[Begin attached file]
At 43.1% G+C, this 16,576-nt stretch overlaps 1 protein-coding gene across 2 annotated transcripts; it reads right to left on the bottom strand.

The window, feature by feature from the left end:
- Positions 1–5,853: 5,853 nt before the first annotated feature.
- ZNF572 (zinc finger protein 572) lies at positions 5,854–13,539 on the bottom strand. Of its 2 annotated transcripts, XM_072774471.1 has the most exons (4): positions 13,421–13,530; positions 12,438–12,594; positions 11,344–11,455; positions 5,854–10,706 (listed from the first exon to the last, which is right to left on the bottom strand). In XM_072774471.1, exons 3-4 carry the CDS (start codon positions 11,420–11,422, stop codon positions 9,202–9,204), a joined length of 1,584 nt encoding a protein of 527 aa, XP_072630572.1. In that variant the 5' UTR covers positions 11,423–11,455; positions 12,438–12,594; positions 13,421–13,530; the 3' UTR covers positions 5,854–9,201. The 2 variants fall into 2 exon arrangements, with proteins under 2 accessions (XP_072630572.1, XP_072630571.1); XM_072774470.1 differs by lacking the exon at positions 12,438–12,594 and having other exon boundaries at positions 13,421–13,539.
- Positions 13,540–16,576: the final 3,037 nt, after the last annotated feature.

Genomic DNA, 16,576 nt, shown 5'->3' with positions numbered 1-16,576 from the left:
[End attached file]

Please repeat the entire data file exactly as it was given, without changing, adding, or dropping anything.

At 43.1% G+C, this 16,576-nt stretch overlaps 1 protein-coding gene across 2 annotated transcripts; it reads right to left on the bottom strand.

The window, feature by feature from the left end:
- Positions 1–5,853: 5,853 nt before the first annotated feature.
- ZNF572 (zinc finger protein 572) lies at positions 5,854–13,539 on the bottom strand. Of its 2 annotated transcripts, XM_072774471.1 has the most exons (4): positions 13,421–13,530; positions 12,438–12,594; positions 11,344–11,455; positions 5,854–10,706 (listed from the first exon to the last, which is right to left on the bottom strand). In XM_072774471.1, exons 3-4 carry the CDS (start codon positions 11,420–11,422, stop codon positions 9,202–9,204), a joined length of 1,584 nt encoding a protein of 527 aa, XP_072630572.1. In that variant the 5' UTR covers positions 11,423–11,455; positions 12,438–12,594; positions 13,421–13,530; the 3' UTR covers positions 5,854–9,201. The 2 variants fall into 2 exon arrangements, with proteins under 2 accessions (XP_072630572.1, XP_072630571.1); XM_072774470.1 differs by lacking the exon at positions 12,438–12,594 and having other exon boundaries at positions 13,421–13,539.
- Positions 13,540–16,576: the final 3,037 nt, after the last annotated feature.

Genomic DNA, 16,576 nt, shown 5'->3' with positions numbered 1-16,576 from the left: